28. ^ "Michael P. Malone International Leadership Awards." 2013 Call for Nominations. Commission on International Initiatives. Association of Public and Land-Grant Universities. 2013.[permanent dead link] Accessed 2013-08-11.
  29. ^ "MSU President Honored by Montana Ambassadors as Educator of the Year." MSU News Service. March 24, 2012. Accessed 2013-08-11.
  30. ^ "Author Wins Malone Award For Article on Montana Vigilantes." Bozeman Daily Chronicle. December 18, 2002.
  31. ^ "Author wins Malone award for article on Montana vigilantes." Bozeman Daily Chronicle. November 25, 2002. Accessed 2013-08-11.
  32. ^ Upchurch, Michael. "Some Titles From the Northwest Bookshelf." Seattle Times. June 7, 1992; "UW Press Has 2 New Books Coming in March." Lewiston Morning Tribune. February 7, 1992.
  33. ^ Egan, Timothy. "Offspring of Indians and Settlers Edit Histories of the Oregon Trail." New York Times. May 31, 1993.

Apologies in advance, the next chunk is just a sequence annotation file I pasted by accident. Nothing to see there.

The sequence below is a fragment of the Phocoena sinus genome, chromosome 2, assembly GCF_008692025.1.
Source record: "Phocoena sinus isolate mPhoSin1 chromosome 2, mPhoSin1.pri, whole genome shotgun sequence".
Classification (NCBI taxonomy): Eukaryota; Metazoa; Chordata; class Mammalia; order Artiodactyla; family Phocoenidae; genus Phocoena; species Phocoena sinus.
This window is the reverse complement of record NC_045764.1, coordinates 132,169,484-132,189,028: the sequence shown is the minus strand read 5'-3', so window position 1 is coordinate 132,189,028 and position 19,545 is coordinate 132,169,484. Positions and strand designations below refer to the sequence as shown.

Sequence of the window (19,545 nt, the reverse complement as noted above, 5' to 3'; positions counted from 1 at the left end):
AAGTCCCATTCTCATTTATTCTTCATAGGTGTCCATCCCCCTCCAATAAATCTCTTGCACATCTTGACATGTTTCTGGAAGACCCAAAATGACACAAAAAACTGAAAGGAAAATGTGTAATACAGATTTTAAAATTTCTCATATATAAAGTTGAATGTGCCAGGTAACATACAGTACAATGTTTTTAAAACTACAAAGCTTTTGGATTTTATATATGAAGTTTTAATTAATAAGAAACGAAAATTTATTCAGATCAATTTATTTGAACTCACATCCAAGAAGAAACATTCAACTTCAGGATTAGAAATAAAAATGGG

34. ^ Etulain, Richard W. "Preface." In Richard W. Etulain and Michael P. Malone. The American West: A Modern History, 1900 to the Present. Lincoln, Neb.: University of Nebraska Press, 2007, p. xii.
  35. ^ Michael P. Malone; Richard W. Etulain (1989). The American West: A Twentieth-century History. University of Nebraska Press. ISBN 978-0-8032-8167-7.
  36. ^ Michael P. Malone; Richard B. Roeder; William L. Lang (1991). Montana: A History of Two Centuries. University of Washington Press. ISBN 978-0-295-97129-2.

External linksEdit

  • Michael P. Malone Papers, 1962-2000. Collection 2442. Merrill G. Burlingame Special Collections. Renne Library. Montana State University.
  • "Michael P. Malone". JSTOR.